Ontario aims to do its initial public offering of Hydro One Inc. by September, taking advantage of “great” market conditions to sell a 15 percent stake in the utility, Finance Minister Charles Sousa said.
Ontario plans sell part of Hydro One through an IPO of as much as C$2.25 billion ($1.84 billion), Premier Kathleen Wynne announced Thursday. The utility is Ontario’s largest electricity transmission and distribution system and estimated to have an equity valuation of C$13.5 billion to C$15 billion.
“My anticipation is by September we should be able to get something done,” Minister Sousa said today in a telephone interview from Toronto.
The province will ultimately sell up to 60 percent of the utility over the next four or five years to raise C$9 billion for debt repayments and infrastructure, while leaving it the biggest shareholder. Hydro One has about 1.3 million customers and C$22.6 billion of assets.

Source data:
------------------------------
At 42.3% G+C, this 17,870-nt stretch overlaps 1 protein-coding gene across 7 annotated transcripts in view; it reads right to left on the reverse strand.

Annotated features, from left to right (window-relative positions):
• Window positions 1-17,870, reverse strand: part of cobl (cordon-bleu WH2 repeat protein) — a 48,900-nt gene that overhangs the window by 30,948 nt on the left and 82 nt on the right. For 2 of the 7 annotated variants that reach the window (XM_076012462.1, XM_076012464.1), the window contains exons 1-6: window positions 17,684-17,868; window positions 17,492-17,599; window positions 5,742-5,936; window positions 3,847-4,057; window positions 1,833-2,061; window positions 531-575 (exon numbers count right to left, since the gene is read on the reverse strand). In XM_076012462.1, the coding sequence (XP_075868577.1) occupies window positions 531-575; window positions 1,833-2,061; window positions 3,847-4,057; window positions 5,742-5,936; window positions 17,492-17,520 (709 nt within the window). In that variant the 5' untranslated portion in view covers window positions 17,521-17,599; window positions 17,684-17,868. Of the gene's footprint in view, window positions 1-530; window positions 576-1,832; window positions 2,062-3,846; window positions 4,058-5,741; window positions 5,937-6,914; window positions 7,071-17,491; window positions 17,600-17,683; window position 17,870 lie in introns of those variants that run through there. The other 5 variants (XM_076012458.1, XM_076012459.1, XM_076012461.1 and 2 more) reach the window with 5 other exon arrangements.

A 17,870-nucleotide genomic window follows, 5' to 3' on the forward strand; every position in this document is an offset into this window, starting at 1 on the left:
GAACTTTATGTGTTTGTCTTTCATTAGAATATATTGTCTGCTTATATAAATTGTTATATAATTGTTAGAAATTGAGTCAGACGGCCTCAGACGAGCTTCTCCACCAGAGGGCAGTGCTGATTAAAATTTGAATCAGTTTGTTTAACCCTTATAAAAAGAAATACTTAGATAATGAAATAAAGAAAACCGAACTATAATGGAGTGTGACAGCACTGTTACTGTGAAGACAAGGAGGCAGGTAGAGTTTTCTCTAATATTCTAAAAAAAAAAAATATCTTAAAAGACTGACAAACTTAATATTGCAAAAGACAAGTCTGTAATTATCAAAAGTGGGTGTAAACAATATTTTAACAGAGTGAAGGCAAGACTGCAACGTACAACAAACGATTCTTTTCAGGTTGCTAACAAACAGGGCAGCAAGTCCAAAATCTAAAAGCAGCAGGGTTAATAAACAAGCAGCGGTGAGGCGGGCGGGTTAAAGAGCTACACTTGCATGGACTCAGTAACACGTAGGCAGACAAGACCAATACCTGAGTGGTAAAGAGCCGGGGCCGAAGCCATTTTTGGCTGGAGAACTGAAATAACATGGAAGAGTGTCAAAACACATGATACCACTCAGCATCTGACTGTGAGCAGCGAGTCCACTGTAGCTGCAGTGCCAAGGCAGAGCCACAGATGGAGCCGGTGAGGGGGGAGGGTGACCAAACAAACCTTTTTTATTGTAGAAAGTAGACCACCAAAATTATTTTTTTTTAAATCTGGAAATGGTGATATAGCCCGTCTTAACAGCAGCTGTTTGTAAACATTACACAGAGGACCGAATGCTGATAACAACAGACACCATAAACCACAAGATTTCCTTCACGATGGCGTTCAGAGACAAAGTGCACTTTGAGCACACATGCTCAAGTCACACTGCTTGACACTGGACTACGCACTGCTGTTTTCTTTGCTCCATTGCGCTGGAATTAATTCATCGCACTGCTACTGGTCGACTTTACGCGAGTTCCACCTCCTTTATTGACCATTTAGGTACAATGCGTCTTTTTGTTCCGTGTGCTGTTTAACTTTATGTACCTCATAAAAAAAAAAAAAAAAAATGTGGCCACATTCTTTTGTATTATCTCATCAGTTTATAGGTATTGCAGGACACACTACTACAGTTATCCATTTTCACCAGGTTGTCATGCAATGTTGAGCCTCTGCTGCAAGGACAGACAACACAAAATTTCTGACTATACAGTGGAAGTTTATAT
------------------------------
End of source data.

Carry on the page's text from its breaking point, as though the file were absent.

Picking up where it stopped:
“The marketing conditions are great right now for a public offering, especially a company of this size,” Sousa said. “This will be one of the largest in Canada with respect to its market cap.”
Hydro One reported profit of C$749 million in 2014 on revenue of C$6.55 billion, according to financial statements, making it one of the largest utilities by sales.
The largest IPO in Canadian history was in 1999 when Manulife Financial Corp. sold C$2.49 billion of shares. Canadian National Railway Co. raised C$2.26 billion in its IPO in 1995. The biggest government privatization was the C$3.18 billion sale of a about a fifth of Petro-Canada in 2004.
The province is making requests for proposals from investment banks interested in arranging the sale process, and are likely to involve lower fees than a typical IPO, according to Ed Clark, the former Toronto-Dominion Bank chief executive officer who advised Ontario on the asset sale. Fees are usually about 5 percent, according to data compiled by Bloomberg.
The fee structure they’re using for comparisons are those that were done for other large government asset sales, including the 1988 IPO of Air Canada and others since including Petro-Canada and Canadian National, Sousa said.
“Those are the sort of comparisons that we’re using in terms of how we’re going to do this deal,” he said.